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Types, Causes, Signs And How To Diagonise Dizziness -Doctor Micheal

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One of the most prevalent symptoms is dizziness, which prompts people to seek medical attention. While most of these individuals may not have a life-threatening ailment, the symptom is what scares them the most. All of these individuals feel as if they're in an unbalanced position in relation to their surroundings. Visual and cerebellar inputs to the brain are necessary for normal spatial balance, which is a multimodal function. It can be disrupted in one of two ways: directly or indirectly.

How do I know that I have dizziness?

Several terms may be used by patients to describe their feeling of imbalance. These include;

  1. Dizziness
  2. Giddiness
  3. Whirling
  4. Rotation
  5. Spinning
  6. Lightheadedness
  7. Shaking
  8. Swaying
  9. Wobbling
  10. Instability
  11. Unsteadiness
  12. Vertigo.


Types, Causes, Signs And How To Diagnose Dizziness 

What are the types of dizziness?

The most useful clinical subdivision is to categorize these symptoms into:

i. True vertigo.

ii. Pseudo vertigo.

True vertigo denotes a sense of rotation in one direction, which may be “subjective” when the subject feels he is rotating in his environment or “objective” when he feels the objects in his environment are rotating around him.

Pseudovertigo, which is much more common than true vertigo, encompasses all sensations of disequilibrium, other than true vertigo.


What Causes Dizziness?

True vertigo is due to primary neurological causes such as dysfunction of vestibular end-organ (labyrinth), vestibular division of eighth cranial nerve, vestibular nuclei in the brainstem, and their connections, flocculonodular lobe of the cerebellum, and very rarely cerebral hemisphere.


Often pseudovertigo may be due to non-neurological causes. In true vertigo, in addition to the feeling of rotation, other symptoms may coexist. These include impulsion, i.e. a feeling of being pulled to the ground or to one side; tinnitus, deafness, diplopia, or other focal neurological deficits. True vertigo occurs as a single episode or recurrent stereotyped attacks of definite duration. Pseudovertigo occurs either as momentary attacks or as a very prolonged sensation lasting for hours or even days.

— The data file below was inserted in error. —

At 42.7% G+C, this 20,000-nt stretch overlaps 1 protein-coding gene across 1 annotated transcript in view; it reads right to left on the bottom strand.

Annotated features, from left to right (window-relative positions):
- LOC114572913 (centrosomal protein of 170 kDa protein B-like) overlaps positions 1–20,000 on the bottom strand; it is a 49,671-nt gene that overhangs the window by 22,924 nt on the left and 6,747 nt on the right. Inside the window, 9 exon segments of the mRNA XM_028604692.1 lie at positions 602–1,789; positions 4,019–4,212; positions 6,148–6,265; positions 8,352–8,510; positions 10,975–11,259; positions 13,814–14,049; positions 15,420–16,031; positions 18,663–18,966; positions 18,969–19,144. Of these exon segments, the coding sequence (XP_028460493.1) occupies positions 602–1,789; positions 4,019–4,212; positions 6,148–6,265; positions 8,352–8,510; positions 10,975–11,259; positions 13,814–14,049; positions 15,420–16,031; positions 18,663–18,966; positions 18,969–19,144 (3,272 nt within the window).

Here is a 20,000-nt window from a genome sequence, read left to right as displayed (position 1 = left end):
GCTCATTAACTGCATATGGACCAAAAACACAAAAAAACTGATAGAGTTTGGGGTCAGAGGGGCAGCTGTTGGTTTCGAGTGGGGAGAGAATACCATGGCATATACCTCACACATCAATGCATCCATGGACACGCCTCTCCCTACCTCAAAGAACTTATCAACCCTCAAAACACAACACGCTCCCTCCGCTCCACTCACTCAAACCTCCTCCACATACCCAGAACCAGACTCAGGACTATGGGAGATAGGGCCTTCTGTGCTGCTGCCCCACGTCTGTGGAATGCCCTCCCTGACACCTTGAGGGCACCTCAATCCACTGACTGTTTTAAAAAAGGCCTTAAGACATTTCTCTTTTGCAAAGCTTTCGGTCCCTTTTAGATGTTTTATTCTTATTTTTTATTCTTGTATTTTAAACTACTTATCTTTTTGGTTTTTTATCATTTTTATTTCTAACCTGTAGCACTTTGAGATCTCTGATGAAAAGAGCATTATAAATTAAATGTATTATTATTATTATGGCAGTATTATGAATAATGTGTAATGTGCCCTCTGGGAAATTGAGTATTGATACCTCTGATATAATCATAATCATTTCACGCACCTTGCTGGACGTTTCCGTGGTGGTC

When confronted with a patient having vertigo or dizziness or some other similar complaint, enquire into the following:


1. Is it true vertigo or pseudovertigo?

2. Is it paroxysmal or persistent?

3. Is it associated with symptoms like nausea, vomiting, tinnitus, deafness, diplopia, or any other symptom?

4. Positional factors: Whether vertigo occurs during head movements or only in certain positions of the head or during change of posture, etc.

5. Precipitating factors: For example, exercise, food intake, salt intake, stress, and others.

6. Exacerbating factors: For example, noise, straining, coughing, exercise and others.

7. Alleviating factors: Change of head position or body posture.

8. Drug history: For example, aminoglycoside antibiotics, anticonvulsants especially diphenylhydantoin, antihypertensive drugs, salicylates, etc.

9. Past medial history: Head injury, ear infection or trauma, antecedent upper respiratory

infection, diabetes, psychiatric illness, and others.

10. Family history: Particularly for familial deafness, intracranial tumors and neurofibromatosis.

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